... 1967 (40 years ago today), after "passionate debates," France's National Assembly approved a law authorizing the use of contraceptives, though it did not permit reimbursement for contraceptives by the government's social security agency. The new law, dubbed Loi Neuwirth after the Assembly member who proposed it, displaced a 1920 law that had banned all contraception. Abortion would remain illegal in France until 1975. Here and here are Le Monde's retrospectives on the law that it says made "2 children, 3 years apart" the French standard.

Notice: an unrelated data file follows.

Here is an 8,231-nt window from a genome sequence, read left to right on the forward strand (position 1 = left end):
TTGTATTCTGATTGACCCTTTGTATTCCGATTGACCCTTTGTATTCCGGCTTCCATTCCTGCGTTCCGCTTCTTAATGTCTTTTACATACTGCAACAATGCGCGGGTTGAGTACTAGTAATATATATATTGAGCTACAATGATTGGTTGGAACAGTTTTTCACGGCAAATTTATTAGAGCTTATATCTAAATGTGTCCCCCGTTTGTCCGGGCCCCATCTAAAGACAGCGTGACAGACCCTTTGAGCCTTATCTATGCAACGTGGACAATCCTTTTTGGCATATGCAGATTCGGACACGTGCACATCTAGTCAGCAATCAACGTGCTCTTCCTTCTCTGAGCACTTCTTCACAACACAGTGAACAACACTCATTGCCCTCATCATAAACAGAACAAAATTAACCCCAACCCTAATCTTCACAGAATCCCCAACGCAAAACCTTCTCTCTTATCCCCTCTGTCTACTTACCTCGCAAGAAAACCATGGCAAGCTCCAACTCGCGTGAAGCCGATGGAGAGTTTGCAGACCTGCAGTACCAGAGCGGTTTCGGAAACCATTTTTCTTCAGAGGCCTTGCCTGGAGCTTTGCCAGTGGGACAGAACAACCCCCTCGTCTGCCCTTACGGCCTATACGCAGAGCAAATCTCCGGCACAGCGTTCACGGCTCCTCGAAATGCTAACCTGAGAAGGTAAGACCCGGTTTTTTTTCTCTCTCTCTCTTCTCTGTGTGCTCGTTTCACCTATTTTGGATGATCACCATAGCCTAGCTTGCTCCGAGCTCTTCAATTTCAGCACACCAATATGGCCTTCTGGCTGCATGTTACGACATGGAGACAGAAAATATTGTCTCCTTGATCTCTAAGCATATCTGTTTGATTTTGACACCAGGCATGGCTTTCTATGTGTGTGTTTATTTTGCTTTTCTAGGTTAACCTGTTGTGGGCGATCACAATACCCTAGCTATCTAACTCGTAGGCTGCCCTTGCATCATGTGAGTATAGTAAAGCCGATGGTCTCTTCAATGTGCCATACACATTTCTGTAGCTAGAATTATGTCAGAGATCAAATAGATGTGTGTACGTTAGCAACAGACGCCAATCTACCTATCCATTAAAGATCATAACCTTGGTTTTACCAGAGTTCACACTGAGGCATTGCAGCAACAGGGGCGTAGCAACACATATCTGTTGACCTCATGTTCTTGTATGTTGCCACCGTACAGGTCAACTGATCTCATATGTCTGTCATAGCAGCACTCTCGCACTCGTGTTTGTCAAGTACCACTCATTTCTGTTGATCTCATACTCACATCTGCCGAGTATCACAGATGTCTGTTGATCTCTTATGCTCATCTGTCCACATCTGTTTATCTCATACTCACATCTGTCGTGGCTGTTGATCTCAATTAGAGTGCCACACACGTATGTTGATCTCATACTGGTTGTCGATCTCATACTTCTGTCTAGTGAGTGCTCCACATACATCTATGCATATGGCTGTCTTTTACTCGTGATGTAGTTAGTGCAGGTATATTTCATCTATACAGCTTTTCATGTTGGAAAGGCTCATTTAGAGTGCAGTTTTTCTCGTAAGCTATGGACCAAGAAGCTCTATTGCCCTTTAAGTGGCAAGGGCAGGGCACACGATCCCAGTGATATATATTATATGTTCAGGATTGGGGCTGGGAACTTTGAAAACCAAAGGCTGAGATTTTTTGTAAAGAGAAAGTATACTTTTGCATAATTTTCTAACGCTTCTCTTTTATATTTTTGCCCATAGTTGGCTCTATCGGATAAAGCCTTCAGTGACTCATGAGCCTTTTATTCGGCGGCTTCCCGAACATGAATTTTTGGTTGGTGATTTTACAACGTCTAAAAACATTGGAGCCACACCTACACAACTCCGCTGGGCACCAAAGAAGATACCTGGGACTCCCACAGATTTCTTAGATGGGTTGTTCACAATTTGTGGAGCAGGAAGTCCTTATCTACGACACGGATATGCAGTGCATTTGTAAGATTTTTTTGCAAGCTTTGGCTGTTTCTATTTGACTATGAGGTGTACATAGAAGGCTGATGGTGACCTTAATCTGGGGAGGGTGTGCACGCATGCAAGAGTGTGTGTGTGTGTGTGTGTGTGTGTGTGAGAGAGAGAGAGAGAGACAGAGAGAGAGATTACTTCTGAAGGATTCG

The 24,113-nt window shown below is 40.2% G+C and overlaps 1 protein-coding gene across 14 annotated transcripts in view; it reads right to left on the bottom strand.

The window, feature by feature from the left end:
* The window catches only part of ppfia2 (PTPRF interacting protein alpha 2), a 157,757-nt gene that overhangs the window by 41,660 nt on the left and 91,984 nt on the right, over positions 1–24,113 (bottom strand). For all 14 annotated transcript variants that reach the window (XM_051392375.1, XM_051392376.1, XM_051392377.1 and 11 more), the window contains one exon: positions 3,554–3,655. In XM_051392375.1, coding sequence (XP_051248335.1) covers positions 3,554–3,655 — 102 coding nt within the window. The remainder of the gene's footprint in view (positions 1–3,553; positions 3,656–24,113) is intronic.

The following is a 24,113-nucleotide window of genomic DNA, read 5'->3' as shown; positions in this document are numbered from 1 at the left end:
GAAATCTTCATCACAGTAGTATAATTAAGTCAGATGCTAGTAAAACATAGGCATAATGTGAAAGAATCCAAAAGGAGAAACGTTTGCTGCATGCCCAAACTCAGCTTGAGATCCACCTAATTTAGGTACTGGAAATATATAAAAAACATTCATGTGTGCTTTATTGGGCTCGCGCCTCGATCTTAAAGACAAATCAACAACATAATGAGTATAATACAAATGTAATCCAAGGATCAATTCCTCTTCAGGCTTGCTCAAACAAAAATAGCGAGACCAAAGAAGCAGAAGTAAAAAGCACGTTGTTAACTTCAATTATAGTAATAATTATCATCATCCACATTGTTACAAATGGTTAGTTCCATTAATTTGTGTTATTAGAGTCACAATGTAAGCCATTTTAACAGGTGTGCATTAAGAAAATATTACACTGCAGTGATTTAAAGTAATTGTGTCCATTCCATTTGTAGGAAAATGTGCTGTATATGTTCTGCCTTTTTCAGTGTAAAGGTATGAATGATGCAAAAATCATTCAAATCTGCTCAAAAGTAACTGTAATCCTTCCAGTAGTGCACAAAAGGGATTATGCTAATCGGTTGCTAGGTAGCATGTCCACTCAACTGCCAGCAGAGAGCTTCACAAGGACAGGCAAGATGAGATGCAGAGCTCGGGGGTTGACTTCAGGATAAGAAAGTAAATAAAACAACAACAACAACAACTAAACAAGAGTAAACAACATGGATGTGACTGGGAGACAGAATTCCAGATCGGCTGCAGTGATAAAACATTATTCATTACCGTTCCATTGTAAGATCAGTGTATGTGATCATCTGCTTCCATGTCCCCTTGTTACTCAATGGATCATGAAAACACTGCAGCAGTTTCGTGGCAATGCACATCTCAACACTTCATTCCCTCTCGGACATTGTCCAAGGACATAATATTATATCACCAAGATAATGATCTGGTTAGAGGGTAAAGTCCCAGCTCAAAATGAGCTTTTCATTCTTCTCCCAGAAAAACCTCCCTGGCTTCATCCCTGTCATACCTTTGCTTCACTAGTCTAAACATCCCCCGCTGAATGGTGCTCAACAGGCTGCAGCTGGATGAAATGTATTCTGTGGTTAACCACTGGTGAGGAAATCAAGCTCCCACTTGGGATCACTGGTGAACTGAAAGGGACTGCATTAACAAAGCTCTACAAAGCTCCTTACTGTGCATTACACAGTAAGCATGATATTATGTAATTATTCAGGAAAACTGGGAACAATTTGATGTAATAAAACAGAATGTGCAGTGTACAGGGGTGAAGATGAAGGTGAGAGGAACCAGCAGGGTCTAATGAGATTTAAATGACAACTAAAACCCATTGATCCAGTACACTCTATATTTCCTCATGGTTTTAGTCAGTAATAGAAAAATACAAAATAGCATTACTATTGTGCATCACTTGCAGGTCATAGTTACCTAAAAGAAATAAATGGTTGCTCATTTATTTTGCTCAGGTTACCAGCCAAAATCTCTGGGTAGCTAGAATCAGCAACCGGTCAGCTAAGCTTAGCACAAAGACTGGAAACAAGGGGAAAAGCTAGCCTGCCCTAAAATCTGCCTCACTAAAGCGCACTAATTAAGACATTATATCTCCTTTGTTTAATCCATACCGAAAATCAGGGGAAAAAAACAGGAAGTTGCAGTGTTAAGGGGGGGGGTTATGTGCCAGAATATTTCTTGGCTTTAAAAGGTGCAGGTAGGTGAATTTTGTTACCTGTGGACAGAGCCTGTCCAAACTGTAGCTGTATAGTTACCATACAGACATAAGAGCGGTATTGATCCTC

... 1694, England's Queen Mary II died from smallpox in London, where she'd been born 32 years earlier. Brought up as a Protestant notwithstanding her parents' conversion to Catholicism, at age 15 Mary (right) married her cousin, William of Orange, and lived with him in Holland. After William invaded England and deposed her father, she and her husband became co-rulers of England. The College of William and Mary in Williamsburg, Virginia, was chartered by the couple in 1693.